Africa’s Eurobond market closed 2014 on a high, following soaring investor demand for Ethiopia’s debut offering. The $1 billion 10-year debut Eurobond, which was priced at 6.625% over 10 years, boasted $2.6 billion in orders.
“The order book was of the highest quality, with fund managers taking up 96% of the bond. It was a tremendous inaugural transaction to end the year with,” says Maryam Khosrowshahi, head of public sector coverage CEEMEA at Deutsche Bank who worked on the deal.
Some 50% of the bond was taken up by fund managers in the US, 35% from the UK and 14% from the rest of Europe. Deutsche Bank and JPMorgan were the lead managers and Lazard advised the Ethiopian government.
The money raised from Ethiopia’s deal will finance a variety of programmes in the country, including projects in the health, education, sugar and energy sectors, as well as the development of economic zones in the country, says Khosrowshahi.
Ethiopia’s successful debut follows Kenya’s debut Eurobond in June, Côte d’Ivoire’s return to the debt capital markets in July – three years after the sovereign defaulted on its 2032 Eurobond – and returns to the market by Ghana and Zambia, among others.
According to Dealogic, there have been nine sovereign Eurobonds from Africa this year worth $8.5 billion. This was marginally less than 2013 which saw 10 deals completed at $10.7 billion.
“We should continue to see issuance from the continent next year,” says Khosrowshahi. “African sovereigns with strong economic performance and prospects should be able to garner investor interest and support once the backdrop is more constructive in the New Year.”
Nicholas Samara, vice-president of CEEMEA DCM at Citi says: “I’m not sure we will see such high volumes in 2015 because large chunks of debt were issued from Africa in 2014. But what we should note is that sub-Saharan Africa is becoming more sophisticated in terms of the development of the capital markets.”
Samara adds: “Kenya’s issue earlier this year is a great example. The $2 billion Eurobond was spread over two tranches and six months later, the government re-opened the sovereign bond to raise an additional $750 million. This is something that has never happened in sub-Saharan Africa outside of South Africa before.”
Ethiopia’s success comes despite a challenging backdrop. Plummeting oil prices this year have put pressure on commodity exporters in Africa such as Nigeria, Gabon and Angola and pushed up rates for some African securities in the secondary market. Nigerian borrowing costs are now higher than Kenya, Rwanda, Senegal and Ivory Coast, despite the fact that they all have lower credit ratings than Nigeria.
|The falling oil price may actually be beneficial for Ethiopia as 20% of the country’s imports of goods is purely spent on fuel – quite a substantial amount. Lower global oil prices may help to plug the current account deficit
Amelie Roux, Fitch Ratings
“The falling oil price may actually be beneficial for Ethiopia as 20% of the country’s imports of goods is purely spent on fuel – quite a substantial amount. Lower global oil prices may help to plug the current account deficit,” says Amelie Roux, analyst at Fitch Ratings based in Paris.
Ethiopia’s current account deficit widened to 8.6% of GDP in 2014 from 5.9% a year earlier.
Investors were drawn to Ethiopia’s debut as a diversification play away from oil, says Khosrowshahi, as Ethiopia’s economy is driven by the agriculture, industry and service sectors.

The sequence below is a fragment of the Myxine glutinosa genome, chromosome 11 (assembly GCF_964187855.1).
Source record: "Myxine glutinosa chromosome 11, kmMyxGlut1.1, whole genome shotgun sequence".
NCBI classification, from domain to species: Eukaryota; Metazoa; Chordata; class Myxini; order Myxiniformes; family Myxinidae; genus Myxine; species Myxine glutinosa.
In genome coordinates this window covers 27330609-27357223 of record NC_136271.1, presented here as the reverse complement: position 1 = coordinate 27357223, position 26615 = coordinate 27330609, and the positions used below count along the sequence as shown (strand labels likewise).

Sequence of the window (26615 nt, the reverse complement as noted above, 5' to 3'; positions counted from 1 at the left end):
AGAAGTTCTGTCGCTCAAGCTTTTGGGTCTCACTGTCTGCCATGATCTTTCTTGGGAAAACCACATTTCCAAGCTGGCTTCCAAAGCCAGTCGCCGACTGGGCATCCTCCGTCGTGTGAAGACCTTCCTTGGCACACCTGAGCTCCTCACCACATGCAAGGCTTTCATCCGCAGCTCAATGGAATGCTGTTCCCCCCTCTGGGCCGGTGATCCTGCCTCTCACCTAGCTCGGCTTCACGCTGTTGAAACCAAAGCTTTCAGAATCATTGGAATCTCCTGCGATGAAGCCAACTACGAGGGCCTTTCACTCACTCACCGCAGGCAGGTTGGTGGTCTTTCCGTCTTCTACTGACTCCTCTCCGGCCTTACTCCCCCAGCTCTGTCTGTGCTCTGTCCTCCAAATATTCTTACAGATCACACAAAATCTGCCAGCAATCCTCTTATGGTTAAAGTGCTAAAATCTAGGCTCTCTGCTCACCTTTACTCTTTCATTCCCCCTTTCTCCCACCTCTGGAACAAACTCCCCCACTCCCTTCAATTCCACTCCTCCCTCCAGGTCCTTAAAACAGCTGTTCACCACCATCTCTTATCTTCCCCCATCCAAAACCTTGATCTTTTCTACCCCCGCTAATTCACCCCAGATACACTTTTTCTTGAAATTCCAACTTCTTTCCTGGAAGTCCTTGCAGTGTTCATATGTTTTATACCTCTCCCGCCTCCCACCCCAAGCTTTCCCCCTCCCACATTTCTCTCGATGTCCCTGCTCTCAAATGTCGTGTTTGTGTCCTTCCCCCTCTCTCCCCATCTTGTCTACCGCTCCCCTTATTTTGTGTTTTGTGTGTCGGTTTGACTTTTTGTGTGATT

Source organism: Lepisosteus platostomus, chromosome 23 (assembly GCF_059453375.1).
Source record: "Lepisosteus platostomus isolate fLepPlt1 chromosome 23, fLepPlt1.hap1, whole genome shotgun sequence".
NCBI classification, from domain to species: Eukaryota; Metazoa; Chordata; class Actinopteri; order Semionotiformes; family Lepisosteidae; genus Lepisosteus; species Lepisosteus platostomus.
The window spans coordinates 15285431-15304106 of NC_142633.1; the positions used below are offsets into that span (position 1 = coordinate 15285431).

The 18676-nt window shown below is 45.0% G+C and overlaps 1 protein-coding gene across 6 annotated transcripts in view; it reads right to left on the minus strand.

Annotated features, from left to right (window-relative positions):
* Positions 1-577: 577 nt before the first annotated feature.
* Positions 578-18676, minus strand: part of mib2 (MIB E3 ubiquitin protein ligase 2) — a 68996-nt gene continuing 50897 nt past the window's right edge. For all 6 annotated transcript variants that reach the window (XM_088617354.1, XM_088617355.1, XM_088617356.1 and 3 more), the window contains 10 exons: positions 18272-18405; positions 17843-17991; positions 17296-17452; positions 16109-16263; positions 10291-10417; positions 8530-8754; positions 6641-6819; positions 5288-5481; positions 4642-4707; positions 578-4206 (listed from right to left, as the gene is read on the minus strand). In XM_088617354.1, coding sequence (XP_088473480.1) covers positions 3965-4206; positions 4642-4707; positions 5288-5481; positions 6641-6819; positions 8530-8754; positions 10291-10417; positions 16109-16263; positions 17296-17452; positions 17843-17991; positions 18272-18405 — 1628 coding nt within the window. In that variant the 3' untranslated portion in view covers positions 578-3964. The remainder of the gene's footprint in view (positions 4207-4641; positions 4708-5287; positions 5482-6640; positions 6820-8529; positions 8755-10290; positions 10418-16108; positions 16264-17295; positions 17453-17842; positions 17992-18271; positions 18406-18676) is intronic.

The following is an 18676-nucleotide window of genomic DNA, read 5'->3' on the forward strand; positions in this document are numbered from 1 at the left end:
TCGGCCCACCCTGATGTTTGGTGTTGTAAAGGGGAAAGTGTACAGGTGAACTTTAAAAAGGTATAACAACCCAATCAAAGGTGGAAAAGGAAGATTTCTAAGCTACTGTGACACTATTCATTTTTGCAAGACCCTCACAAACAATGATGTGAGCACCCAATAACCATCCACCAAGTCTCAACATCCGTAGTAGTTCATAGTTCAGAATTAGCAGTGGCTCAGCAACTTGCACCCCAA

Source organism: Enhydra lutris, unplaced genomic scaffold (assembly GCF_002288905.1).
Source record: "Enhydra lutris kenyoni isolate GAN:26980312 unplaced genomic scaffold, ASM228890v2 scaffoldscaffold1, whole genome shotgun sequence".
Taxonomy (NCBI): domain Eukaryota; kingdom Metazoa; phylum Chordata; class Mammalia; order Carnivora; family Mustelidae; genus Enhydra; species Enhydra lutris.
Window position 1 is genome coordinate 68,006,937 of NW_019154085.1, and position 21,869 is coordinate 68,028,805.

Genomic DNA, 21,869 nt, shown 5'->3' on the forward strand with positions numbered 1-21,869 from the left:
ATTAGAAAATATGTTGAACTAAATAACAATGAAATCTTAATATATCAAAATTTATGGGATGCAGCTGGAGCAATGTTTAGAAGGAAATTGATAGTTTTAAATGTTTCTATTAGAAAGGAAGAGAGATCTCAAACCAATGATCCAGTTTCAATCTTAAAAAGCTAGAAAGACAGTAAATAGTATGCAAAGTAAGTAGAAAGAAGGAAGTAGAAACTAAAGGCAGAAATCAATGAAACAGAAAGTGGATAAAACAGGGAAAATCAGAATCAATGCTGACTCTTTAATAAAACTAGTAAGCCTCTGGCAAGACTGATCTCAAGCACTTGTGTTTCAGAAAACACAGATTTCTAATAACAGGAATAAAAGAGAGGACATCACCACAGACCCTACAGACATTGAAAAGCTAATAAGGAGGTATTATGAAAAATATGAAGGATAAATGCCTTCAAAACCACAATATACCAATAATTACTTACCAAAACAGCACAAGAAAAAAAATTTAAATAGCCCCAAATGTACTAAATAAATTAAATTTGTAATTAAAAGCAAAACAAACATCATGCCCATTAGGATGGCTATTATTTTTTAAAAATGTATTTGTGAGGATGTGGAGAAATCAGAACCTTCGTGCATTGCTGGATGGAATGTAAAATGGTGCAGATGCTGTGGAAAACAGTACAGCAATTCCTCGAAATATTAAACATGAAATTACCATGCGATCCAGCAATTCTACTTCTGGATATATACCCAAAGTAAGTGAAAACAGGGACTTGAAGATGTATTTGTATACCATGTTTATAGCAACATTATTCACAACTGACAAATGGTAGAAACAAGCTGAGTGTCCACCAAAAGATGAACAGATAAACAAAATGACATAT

“What is also important to note, however, is that the plummeting oil price has affected secondary bond trading for all countries with links to oil,” she says. “While Africa is the last frontier, the last emerging market region which investors can expect to benefit from real growth, the region is also becoming more and more integrated into the global capital markets landscape. It’s a good sign.”
Debt sustainability, however, may be an issue, with FX reserves in Ethiopia covering less than two months of exports. “This is low in absolute terms and low in comparison to Ethiopia’s peers. To manage this will be difficult and the government will need to make structural changes to the economy to change this,” says Roux.
But as Khosrowshahi says: “Debt to GDP levels in Ethiopia are low. Central government debt to GDP is 22%. Public sector debt to GDP is 46%. The country has had strong GDP growth over a number of years, and significant focused investment in social, infrastructure, and industrial development should contribute to maintaining similar economic expansion in the years to come.”
“While FX reserves are low, investing in tertiary sectors will help with debt sustainability. Debt to GDP levels in Ethiopia are lower today than they were in the last decade following the debt relief package by the IMF. There aren’t that many countries in Africa with such good metrics,” says Samara.
GDP growth for Ethiopia has averaged 10.9% between 2004 and 2013 compared to a regional average of 5.3%, according to the World Bank.
But Ethiopia has long been closed off to foreign investment, with the banking and telecoms sectors kept exclusively for locals, and the public investment effort has been financed by domestic credit, bilateral loans – usually from Chinese lenders – or concessional loans from the World Bank.
“Ethiopia has exhausted these avenues. For instance, domestic credit is not enough to fuel the country’s huge infrastructure needs: The country’s stock of domestic credit is around 30% of GDP, not that low, but not enough for what the country needs,” says Roux.
“The Eurobond issue is an indicator that the country is looking for alternative sources of funding and highlights the country’s need for dollar funding in particular. It may also be an indication that the country is starting to open up to international investors more generally,” she says.